Survey: Many teens give parents full Facebook access
In many households, if a teenager wants to create a profile on Facebook, he or she has to promise to friend mom or dad -- and let their parents see all photos, wall posts, status updates, videos and friends.
And, according to one study, teens are more likely to give their parents full Facebook access than no access at all.
After the April ACT and May SAT, Kaplan Test Prep and Admissions surveyed 973 students who had used their company to prepare for the tests. (Disclosure: Kaplan is a subsidiary of The Washington Post Co.)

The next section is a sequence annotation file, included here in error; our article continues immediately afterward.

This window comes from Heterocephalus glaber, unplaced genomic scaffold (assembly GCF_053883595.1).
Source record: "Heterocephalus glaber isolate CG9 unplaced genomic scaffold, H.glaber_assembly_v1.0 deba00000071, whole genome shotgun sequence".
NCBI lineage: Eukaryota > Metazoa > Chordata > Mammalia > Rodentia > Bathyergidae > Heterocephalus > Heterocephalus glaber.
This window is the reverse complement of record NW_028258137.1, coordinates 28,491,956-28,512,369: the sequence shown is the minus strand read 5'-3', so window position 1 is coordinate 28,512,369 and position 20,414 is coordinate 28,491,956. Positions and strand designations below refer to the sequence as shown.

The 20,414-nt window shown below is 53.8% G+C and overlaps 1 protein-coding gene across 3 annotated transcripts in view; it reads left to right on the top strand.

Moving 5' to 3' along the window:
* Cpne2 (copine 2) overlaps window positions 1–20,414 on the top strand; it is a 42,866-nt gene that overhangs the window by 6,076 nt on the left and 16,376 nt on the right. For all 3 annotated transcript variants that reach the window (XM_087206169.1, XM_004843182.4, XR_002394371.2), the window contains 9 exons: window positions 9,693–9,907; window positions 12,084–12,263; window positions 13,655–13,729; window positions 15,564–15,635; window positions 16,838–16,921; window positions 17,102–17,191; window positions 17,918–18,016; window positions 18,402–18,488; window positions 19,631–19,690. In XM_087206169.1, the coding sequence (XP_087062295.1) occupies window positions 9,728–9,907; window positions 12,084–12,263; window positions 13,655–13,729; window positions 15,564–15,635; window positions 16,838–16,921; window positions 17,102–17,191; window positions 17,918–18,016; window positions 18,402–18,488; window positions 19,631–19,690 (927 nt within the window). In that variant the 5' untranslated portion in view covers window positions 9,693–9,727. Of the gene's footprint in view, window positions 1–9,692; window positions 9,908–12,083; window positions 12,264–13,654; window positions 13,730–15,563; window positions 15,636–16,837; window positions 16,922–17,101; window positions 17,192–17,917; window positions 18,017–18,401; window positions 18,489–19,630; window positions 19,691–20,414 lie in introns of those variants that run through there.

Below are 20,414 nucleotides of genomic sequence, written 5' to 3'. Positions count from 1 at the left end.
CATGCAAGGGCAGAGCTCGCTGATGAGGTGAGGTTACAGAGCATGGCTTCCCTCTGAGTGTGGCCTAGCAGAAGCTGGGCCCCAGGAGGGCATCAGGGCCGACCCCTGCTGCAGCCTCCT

The survey found that 56 percent of teens with a Facebook account gave a parent full profile access. Meanwhile, 34 percent of the students gave their parents no access at all, and 9 percent gave their parents limited access.
But 58 percent of the teens reported that their parents don't have profiles of their own. If they do, moms were more likely to have a profile (35 percent did) than dads (27 percent had one). And moms were more likely to have full access than dads.
"In a Facebook era, the online arena serves as a new channel for parents to keep tabs on what and how their kids are doing," said Justin Serrano, Kaplan senior vice president, in a statement, "and it's notable that a sizeable percentage of today's teens seem comfortable with that dynamic."
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